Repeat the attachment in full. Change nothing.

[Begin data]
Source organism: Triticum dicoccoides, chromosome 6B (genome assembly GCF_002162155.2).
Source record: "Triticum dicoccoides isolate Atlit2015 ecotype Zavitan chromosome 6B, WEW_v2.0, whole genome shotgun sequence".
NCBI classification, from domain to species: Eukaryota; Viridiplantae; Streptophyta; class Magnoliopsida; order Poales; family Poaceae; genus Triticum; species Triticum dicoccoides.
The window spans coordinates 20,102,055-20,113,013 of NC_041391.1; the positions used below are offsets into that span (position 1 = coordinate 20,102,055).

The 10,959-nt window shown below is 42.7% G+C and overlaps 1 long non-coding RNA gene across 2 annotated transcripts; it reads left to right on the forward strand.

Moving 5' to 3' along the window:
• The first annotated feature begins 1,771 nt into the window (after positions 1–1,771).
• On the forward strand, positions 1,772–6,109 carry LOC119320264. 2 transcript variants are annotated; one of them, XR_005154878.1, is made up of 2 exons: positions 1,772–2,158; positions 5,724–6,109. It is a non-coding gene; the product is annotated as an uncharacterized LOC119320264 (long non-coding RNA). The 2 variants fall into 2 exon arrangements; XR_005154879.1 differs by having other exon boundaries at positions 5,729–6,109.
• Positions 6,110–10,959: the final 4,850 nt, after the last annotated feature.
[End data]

Source organism: Triticum dicoccoides, chromosome 6B (genome assembly GCF_002162155.2).
Source record: "Triticum dicoccoides isolate Atlit2015 ecotype Zavitan chromosome 6B, WEW_v2.0, whole genome shotgun sequence".
NCBI classification, from domain to species: Eukaryota; Viridiplantae; Streptophyta; class Magnoliopsida; order Poales; family Poaceae; genus Triticum; species Triticum dicoccoides.
The window spans coordinates 20,102,055-20,113,013 of NC_041391.1; the positions used below are offsets into that span (position 1 = coordinate 20,102,055).

The 10,959-nt window shown below is 42.7% G+C and overlaps 1 long non-coding RNA gene across 2 annotated transcripts; it reads left to right on the forward strand.

Moving 5' to 3' along the window:
• The first annotated feature begins 1,771 nt into the window (after positions 1–1,771).
• On the forward strand, positions 1,772–6,109 carry LOC119320264. 2 transcript variants are annotated; one of them, XR_005154878.1, is made up of 2 exons: positions 1,772–2,158; positions 5,724–6,109. It is a non-coding gene; the product is annotated as an uncharacterized LOC119320264 (long non-coding RNA). The 2 variants fall into 2 exon arrangements; XR_005154879.1 differs by having other exon boundaries at positions 5,729–6,109.
• Positions 6,110–10,959: the final 4,850 nt, after the last annotated feature.